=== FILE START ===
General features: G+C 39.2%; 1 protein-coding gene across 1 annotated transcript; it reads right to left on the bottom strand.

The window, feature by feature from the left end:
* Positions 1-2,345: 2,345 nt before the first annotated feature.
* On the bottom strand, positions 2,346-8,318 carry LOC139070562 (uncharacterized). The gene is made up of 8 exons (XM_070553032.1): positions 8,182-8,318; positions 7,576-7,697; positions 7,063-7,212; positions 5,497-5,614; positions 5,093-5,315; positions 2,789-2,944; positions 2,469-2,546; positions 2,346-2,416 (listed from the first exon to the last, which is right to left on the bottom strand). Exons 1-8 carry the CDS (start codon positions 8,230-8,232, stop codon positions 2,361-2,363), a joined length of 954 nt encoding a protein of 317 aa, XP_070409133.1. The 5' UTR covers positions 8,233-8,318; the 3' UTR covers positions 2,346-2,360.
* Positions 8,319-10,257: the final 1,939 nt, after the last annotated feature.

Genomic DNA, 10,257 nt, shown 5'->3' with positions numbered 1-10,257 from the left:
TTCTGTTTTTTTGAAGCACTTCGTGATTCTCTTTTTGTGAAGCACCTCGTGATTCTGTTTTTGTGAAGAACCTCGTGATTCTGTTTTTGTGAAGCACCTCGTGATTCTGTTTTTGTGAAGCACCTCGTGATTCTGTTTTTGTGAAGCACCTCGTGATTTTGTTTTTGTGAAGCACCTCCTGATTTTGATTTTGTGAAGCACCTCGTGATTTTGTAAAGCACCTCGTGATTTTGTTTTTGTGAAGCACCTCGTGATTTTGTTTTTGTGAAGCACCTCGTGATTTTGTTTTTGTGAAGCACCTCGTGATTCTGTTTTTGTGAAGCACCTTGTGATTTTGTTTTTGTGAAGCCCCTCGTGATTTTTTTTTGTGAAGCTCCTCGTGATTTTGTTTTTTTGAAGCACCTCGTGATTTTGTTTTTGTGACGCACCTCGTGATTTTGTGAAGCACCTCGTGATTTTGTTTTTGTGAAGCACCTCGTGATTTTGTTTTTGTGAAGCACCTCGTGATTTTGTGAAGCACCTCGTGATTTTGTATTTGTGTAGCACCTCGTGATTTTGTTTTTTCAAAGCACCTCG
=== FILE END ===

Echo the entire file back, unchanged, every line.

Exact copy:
General features: G+C 39.2%; 1 protein-coding gene across 1 annotated transcript; it reads right to left on the bottom strand.

The window, feature by feature from the left end:
* Positions 1-2,345: 2,345 nt before the first annotated feature.
* On the bottom strand, positions 2,346-8,318 carry LOC139070562 (uncharacterized). The gene is made up of 8 exons (XM_070553032.1): positions 8,182-8,318; positions 7,576-7,697; positions 7,063-7,212; positions 5,497-5,614; positions 5,093-5,315; positions 2,789-2,944; positions 2,469-2,546; positions 2,346-2,416 (listed from the first exon to the last, which is right to left on the bottom strand). Exons 1-8 carry the CDS (start codon positions 8,230-8,232, stop codon positions 2,361-2,363), a joined length of 954 nt encoding a protein of 317 aa, XP_070409133.1. The 5' UTR covers positions 8,233-8,318; the 3' UTR covers positions 2,346-2,360.
* Positions 8,319-10,257: the final 1,939 nt, after the last annotated feature.

Genomic DNA, 10,257 nt, shown 5'->3' with positions numbered 1-10,257 from the left:
TTCTGTTTTTTTGAAGCACTTCGTGATTCTCTTTTTGTGAAGCACCTCGTGATTCTGTTTTTGTGAAGAACCTCGTGATTCTGTTTTTGTGAAGCACCTCGTGATTCTGTTTTTGTGAAGCACCTCGTGATTCTGTTTTTGTGAAGCACCTCGTGATTTTGTTTTTGTGAAGCACCTCCTGATTTTGATTTTGTGAAGCACCTCGTGATTTTGTAAAGCACCTCGTGATTTTGTTTTTGTGAAGCACCTCGTGATTTTGTTTTTGTGAAGCACCTCGTGATTTTGTTTTTGTGAAGCACCTCGTGATTCTGTTTTTGTGAAGCACCTTGTGATTTTGTTTTTGTGAAGCCCCTCGTGATTTTTTTTTGTGAAGCTCCTCGTGATTTTGTTTTTTTGAAGCACCTCGTGATTTTGTTTTTGTGACGCACCTCGTGATTTTGTGAAGCACCTCGTGATTTTGTTTTTGTGAAGCACCTCGTGATTTTGTTTTTGTGAAGCACCTCGTGATTTTGTGAAGCACCTCGTGATTTTGTATTTGTGTAGCACCTCGTGATTTTGTTTTTTCAAAGCACCTCG